Knowledge from the natural and technical sciences is not sufficient to deal with societal problems because every large technological project has many aspects that are beyond the narrow confines of engineering and science. Let us consider the example of water resource management. In addition to technical aspects of design and construction, irrigation systems also have agricultural aspects of matching the irrigation plan to the farming styles, social aspects that may affect relations in the villages, economic aspects that influence the distribution of the benefits, and legal aspects of ownership, compensation and regulation. These aspects call for expertise from the social sciences or humanities to supplement the natural-scientific and technical. There are however, more kinds of knowledge and expertise that need to be included. These are not scientific or scholarly, but can be labelled ‘experience-based.’ Increasingly, for example, European advisory institutions on health and medicine include representatives from patient organisations on their committees; industries involve users in their design process; and infrastructural projects consult with citizens. So, a variety of forms of knowledge – scientific, scholarly and experience-based – needs to go into the design and implementation of any large scientific-technological projects. These committees do not only exist in Europe. India has similar committees, but somehow the European ones seem to work better. If the members of Indian committees do not listen to each other as well as the members in European committees, this is probably caused by a deeply engrained standard image of expertise that creates a deep divide between scientists and non-scientists, exacerbated further by language barriers that make communication difficult in India between experts and citizens.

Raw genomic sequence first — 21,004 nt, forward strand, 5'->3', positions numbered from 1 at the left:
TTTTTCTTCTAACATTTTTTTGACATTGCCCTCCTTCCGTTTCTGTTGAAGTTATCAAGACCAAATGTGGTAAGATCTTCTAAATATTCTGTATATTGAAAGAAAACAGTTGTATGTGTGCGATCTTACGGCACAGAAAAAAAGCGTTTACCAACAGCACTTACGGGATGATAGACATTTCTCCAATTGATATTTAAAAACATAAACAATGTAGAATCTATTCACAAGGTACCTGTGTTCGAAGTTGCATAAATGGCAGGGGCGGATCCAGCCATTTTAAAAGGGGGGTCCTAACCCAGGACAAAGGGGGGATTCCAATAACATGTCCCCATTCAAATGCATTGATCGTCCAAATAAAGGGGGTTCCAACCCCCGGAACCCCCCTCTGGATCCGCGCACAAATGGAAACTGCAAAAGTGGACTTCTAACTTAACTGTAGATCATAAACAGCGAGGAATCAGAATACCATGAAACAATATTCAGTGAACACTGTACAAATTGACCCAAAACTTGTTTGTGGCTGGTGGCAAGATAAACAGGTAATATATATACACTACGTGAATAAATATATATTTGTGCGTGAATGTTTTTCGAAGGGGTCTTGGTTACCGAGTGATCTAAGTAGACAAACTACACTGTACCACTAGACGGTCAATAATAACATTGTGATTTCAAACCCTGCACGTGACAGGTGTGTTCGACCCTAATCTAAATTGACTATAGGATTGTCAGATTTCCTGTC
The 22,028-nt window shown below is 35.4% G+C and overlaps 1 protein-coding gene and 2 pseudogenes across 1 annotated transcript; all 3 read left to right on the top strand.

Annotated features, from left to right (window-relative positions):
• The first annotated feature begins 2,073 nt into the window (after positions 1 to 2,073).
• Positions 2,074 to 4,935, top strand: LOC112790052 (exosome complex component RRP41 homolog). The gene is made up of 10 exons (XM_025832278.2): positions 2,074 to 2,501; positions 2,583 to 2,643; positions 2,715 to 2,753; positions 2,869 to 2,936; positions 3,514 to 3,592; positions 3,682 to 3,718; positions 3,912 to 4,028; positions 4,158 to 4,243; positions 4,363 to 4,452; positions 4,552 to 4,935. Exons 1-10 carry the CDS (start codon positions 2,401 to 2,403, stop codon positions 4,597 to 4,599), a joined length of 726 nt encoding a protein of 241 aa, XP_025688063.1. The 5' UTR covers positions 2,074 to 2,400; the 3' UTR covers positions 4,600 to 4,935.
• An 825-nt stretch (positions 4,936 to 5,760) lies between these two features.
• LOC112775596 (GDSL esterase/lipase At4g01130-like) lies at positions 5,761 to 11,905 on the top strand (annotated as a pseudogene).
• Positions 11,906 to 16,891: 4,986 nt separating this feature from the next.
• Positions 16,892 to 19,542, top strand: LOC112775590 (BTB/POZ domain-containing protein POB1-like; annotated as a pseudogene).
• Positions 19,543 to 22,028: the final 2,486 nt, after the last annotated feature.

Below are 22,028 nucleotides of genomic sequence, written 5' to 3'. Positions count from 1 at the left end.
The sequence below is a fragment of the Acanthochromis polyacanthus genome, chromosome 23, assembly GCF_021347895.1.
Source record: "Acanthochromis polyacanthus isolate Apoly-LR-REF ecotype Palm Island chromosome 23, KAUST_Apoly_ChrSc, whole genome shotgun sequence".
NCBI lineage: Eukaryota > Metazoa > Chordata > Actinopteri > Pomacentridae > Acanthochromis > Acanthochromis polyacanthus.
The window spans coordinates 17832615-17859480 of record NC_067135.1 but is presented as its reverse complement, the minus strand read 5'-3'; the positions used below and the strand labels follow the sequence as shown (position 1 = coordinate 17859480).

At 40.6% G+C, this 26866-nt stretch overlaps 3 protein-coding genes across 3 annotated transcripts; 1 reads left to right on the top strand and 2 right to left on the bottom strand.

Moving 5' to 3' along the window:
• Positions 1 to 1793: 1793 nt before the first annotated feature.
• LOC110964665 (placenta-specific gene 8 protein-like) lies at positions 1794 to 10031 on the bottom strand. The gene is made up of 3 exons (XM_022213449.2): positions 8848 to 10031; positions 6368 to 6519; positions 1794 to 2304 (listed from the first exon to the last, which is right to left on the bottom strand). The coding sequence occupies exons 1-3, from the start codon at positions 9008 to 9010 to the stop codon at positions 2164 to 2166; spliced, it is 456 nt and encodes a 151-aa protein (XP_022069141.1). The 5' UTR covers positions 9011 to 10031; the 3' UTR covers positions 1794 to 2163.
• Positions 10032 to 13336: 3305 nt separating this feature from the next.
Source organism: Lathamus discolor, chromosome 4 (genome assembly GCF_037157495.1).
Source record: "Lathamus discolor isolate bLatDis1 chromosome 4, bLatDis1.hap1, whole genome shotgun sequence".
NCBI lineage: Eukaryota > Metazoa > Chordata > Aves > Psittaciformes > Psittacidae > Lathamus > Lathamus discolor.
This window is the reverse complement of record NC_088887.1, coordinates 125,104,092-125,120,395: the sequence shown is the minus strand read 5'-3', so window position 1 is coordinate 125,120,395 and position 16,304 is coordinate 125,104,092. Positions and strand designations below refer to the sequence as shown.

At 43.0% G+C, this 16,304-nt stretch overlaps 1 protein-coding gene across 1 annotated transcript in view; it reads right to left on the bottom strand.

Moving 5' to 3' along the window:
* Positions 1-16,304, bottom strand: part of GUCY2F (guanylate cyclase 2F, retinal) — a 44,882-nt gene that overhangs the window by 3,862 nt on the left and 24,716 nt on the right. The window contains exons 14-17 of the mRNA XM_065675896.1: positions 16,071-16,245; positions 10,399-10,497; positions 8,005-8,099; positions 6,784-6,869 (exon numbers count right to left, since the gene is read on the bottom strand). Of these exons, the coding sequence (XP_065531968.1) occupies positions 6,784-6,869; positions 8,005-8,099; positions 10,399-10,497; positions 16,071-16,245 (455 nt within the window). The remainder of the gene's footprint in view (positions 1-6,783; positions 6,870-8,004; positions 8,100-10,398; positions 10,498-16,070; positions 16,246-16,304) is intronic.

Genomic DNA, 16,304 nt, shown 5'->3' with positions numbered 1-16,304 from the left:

The second problem is that increasingly the general public does not trust scientific advice as unhesitatingly as it used to do. Citizens and consumers have more sources of knowledge, also on matters scientific and technological, than the official spokespersons of science and technology: these may come from non-governmental organisations (NGOs), the mass media, or a variety of Internet sources. In Europe Genetically Modified (GM) crops and food were banned when the general public felt that some of the risks associated with GM had been underestimated or misrepresented by the scientists and the industry. At this moment there is hardly any GM food on the European shelves, and scientific statements that argue the safety of GM crops are mistrusted. The Dutch government has now concluded that to avoid a similar chain of events in nanotechnologies, other forms of knowledge and expertise need to be involved early on. Various programmes have been created in Europe and the US to tap the expertise of social scientists, philosophers of ethics, stakeholders, users and citizens in policy making about nanotechnologies and in their implementation in research and development programmes. We will return to some Dutch experience with this, later in this Manifesto.